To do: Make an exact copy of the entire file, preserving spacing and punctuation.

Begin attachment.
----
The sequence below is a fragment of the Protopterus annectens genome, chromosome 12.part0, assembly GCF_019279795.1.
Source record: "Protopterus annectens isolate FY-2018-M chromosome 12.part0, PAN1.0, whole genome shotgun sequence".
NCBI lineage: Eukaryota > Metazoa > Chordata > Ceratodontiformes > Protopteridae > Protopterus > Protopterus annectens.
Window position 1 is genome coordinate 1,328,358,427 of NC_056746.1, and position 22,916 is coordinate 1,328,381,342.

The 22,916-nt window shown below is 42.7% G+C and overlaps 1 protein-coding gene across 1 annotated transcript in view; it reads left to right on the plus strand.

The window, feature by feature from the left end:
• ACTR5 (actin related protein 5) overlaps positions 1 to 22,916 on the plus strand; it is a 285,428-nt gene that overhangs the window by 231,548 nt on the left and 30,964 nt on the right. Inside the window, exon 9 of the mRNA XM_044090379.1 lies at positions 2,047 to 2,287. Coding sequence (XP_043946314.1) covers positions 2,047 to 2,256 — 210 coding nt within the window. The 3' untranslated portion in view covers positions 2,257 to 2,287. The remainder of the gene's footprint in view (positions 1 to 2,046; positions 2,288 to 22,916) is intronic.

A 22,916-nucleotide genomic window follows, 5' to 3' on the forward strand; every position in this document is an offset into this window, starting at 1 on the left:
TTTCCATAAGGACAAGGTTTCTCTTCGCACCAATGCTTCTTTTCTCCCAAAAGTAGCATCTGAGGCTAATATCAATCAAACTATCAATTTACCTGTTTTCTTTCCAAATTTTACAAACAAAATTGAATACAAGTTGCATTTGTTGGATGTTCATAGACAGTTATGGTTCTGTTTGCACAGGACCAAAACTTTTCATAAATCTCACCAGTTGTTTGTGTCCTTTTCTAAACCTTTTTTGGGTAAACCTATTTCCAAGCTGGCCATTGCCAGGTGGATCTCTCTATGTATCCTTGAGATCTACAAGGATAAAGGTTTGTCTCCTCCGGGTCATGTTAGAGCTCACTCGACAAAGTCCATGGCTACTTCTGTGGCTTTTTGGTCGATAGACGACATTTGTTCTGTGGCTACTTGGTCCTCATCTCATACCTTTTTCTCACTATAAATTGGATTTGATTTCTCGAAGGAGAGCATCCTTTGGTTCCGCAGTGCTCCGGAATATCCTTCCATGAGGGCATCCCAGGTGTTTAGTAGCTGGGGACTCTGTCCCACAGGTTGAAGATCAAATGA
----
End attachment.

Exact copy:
The sequence below is a fragment of the Protopterus annectens genome, chromosome 12.part0, assembly GCF_019279795.1.
Source record: "Protopterus annectens isolate FY-2018-M chromosome 12.part0, PAN1.0, whole genome shotgun sequence".
NCBI lineage: Eukaryota > Metazoa > Chordata > Ceratodontiformes > Protopteridae > Protopterus > Protopterus annectens.
Window position 1 is genome coordinate 1,328,358,427 of NC_056746.1, and position 22,916 is coordinate 1,328,381,342.

The 22,916-nt window shown below is 42.7% G+C and overlaps 1 protein-coding gene across 1 annotated transcript in view; it reads left to right on the plus strand.

The window, feature by feature from the left end:
• ACTR5 (actin related protein 5) overlaps positions 1 to 22,916 on the plus strand; it is a 285,428-nt gene that overhangs the window by 231,548 nt on the left and 30,964 nt on the right. Inside the window, exon 9 of the mRNA XM_044090379.1 lies at positions 2,047 to 2,287. Coding sequence (XP_043946314.1) covers positions 2,047 to 2,256 — 210 coding nt within the window. The 3' untranslated portion in view covers positions 2,257 to 2,287. The remainder of the gene's footprint in view (positions 1 to 2,046; positions 2,288 to 22,916) is intronic.

A 22,916-nucleotide genomic window follows, 5' to 3' on the forward strand; every position in this document is an offset into this window, starting at 1 on the left:
TTTCCATAAGGACAAGGTTTCTCTTCGCACCAATGCTTCTTTTCTCCCAAAAGTAGCATCTGAGGCTAATATCAATCAAACTATCAATTTACCTGTTTTCTTTCCAAATTTTACAAACAAAATTGAATACAAGTTGCATTTGTTGGATGTTCATAGACAGTTATGGTTCTGTTTGCACAGGACCAAAACTTTTCATAAATCTCACCAGTTGTTTGTGTCCTTTTCTAAACCTTTTTTGGGTAAACCTATTTCCAAGCTGGCCATTGCCAGGTGGATCTCTCTATGTATCCTTGAGATCTACAAGGATAAAGGTTTGTCTCCTCCGGGTCATGTTAGAGCTCACTCGACAAAGTCCATGGCTACTTCTGTGGCTTTTTGGTCGATAGACGACATTTGTTCTGTGGCTACTTGGTCCTCATCTCATACCTTTTTCTCACTATAAATTGGATTTGATTTCTCGAAGGAGAGCATCCTTTGGTTCCGCAGTGCTCCGGAATATCCTTCCATGAGGGCATCCCAGGTGTTTAGTAGCTGGGGACTCTGTCCCACAGGTTGAAGATCAAATGA